Add your name to the bottom of your list.

How do you want your first novel to portray you?

If that name were a character in one of the books of one of your favorite authors, how would that author describe you?

My answer:

Tim stood by the controls of the ship, his shoulders tight with stress. Where would he bring them? Where could he take them, the sleeping colonists, now that their destination planet had been destroyed?

Character: Who might you be?

  • John Steinbeck: “And, of course, people are only interested in themselves. If a story is not about the hearer he will not listen. And I here make a rule- a great and lasting story is about everyone or it will not last. The strange and foreign is not interesting- only the deeply personal and familiar.”
  • Milan Kundera (author of the Unbearable Lightness of Being): “The characters in my novels are my own unrealized possibilities. That is why I am equally fond of them all and equally horrified by them. Each one has crossed a border that I myself have cirumvented. It is that crossed border (the border beyond which my own "I" ends) which attracts me most. For beyond that border begins the secret the novel asks about. The novel is not the author's confession; it is an investigation of human life in the trap the world has become. But enough. Let us return to Tomas.”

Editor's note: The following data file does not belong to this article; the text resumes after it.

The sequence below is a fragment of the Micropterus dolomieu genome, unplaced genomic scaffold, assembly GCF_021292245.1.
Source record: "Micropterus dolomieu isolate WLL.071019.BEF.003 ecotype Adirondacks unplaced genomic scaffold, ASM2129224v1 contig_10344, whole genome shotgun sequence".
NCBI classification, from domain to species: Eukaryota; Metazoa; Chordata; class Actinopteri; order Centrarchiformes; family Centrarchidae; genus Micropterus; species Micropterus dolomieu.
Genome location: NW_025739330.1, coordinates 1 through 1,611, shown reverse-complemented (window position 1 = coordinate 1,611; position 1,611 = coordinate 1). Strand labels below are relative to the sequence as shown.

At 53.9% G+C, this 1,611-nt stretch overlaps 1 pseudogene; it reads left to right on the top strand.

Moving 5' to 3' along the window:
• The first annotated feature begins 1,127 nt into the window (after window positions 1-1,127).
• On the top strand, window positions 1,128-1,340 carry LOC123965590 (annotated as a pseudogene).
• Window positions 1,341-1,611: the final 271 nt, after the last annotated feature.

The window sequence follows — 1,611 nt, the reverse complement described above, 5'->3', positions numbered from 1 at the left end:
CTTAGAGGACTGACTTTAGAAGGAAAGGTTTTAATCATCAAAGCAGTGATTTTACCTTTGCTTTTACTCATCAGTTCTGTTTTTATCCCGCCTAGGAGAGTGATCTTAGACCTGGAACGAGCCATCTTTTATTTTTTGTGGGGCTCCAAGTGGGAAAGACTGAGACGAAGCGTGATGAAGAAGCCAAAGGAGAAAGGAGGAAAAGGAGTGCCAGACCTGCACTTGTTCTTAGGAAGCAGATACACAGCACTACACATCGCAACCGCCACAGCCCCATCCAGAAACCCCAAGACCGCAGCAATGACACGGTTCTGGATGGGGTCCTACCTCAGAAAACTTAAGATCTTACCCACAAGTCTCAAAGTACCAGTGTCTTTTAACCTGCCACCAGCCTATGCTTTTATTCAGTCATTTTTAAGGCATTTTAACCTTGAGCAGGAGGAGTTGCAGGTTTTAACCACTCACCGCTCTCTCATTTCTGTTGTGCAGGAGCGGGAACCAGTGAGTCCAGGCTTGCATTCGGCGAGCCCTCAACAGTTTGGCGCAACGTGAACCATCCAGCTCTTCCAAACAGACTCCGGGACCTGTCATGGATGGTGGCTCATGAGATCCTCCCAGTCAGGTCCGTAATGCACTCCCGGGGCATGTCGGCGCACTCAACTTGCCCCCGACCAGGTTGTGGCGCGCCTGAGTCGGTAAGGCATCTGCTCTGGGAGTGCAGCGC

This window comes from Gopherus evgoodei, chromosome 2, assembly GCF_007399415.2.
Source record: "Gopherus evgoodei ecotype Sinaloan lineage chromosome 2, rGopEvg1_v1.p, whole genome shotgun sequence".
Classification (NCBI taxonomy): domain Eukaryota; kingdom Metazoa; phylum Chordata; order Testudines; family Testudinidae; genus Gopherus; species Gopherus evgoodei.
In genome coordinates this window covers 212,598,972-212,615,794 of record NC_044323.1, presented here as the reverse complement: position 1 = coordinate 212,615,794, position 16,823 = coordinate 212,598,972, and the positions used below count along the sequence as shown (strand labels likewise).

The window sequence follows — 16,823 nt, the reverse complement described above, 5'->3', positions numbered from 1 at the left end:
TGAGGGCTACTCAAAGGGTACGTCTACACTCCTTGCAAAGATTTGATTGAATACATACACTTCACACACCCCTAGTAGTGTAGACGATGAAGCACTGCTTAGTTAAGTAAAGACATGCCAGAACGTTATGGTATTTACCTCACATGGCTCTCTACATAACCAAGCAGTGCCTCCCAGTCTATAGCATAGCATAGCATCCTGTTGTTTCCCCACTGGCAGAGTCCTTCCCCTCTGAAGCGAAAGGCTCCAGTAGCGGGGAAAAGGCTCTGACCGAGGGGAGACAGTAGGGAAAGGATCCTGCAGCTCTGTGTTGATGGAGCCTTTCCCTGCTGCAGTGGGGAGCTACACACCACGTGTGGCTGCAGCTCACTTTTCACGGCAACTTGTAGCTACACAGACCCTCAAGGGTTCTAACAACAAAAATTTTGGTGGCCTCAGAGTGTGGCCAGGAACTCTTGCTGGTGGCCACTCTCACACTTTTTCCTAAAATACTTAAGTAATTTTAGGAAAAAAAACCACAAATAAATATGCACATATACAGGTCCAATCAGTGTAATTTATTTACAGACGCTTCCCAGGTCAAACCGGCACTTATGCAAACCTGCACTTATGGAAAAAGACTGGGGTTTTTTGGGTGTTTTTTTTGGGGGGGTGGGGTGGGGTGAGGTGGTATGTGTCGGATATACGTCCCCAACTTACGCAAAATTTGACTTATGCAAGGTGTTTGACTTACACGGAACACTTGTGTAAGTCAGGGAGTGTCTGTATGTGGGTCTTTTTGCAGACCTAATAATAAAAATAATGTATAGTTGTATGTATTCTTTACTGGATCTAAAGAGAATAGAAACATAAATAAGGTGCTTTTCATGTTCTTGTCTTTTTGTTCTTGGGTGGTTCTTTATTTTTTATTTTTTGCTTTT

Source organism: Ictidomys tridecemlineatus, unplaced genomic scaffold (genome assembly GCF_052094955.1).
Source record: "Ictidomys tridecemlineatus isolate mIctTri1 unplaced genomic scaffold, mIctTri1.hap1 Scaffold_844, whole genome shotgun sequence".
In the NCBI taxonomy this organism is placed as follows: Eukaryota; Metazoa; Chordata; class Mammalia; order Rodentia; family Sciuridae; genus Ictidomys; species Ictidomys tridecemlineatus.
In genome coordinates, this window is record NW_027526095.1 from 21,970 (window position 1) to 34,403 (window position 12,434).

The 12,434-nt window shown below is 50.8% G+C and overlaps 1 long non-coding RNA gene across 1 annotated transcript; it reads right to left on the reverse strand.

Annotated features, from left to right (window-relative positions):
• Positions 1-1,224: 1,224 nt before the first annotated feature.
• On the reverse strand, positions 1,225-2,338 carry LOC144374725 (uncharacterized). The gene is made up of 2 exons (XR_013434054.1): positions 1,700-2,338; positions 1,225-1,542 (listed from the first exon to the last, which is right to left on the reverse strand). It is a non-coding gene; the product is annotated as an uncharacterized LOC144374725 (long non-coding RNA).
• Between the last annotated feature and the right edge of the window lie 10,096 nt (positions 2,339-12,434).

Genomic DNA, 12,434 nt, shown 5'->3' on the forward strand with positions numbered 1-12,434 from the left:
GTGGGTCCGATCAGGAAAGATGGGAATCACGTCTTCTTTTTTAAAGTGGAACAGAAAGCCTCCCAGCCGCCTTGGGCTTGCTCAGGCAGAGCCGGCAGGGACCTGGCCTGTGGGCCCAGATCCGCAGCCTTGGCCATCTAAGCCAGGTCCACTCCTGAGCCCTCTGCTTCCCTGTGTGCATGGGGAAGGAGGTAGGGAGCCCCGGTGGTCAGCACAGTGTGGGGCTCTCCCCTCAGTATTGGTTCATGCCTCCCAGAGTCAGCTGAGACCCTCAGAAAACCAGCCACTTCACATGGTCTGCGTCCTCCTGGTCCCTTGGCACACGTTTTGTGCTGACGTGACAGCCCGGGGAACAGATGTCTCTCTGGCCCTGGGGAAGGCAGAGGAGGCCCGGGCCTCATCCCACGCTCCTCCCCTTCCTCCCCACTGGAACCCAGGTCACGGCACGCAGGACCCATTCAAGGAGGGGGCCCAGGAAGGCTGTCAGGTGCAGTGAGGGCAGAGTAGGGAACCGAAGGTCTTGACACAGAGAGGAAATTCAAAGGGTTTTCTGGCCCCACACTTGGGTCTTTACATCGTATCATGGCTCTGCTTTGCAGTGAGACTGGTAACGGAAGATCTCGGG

• Characters cross the border beyond which I cannot go. Beyond that border is the secret that the novel asks about. Cross those borders. It is a way of getting out of a rut. Look at the edges, the far sides represent a way to go beyond. rut -> TrutH
  • Milan Kundera: “... characters are not born like people, of woman; they are born of a situation, a sentence, a metaphor containing in a nutshell a basic human possibility that the author thinks no one else has discovered or said something essential about.”
    • There maybe something you have to learn or discover.

How are stories created?

How do stories come about? How do you get the ideas?

  • Eileen: was recently in France in a wine cellar; someone said a body could be down there (miles of tunnels) and no one would know about it. So I will be writing a murder mystery in that setting.
  • Tim: Dreams; concepts authors bring up but don't go along far enough in.
  • Anna: Personal experience; tribute to a friend of mine who moved away--a what if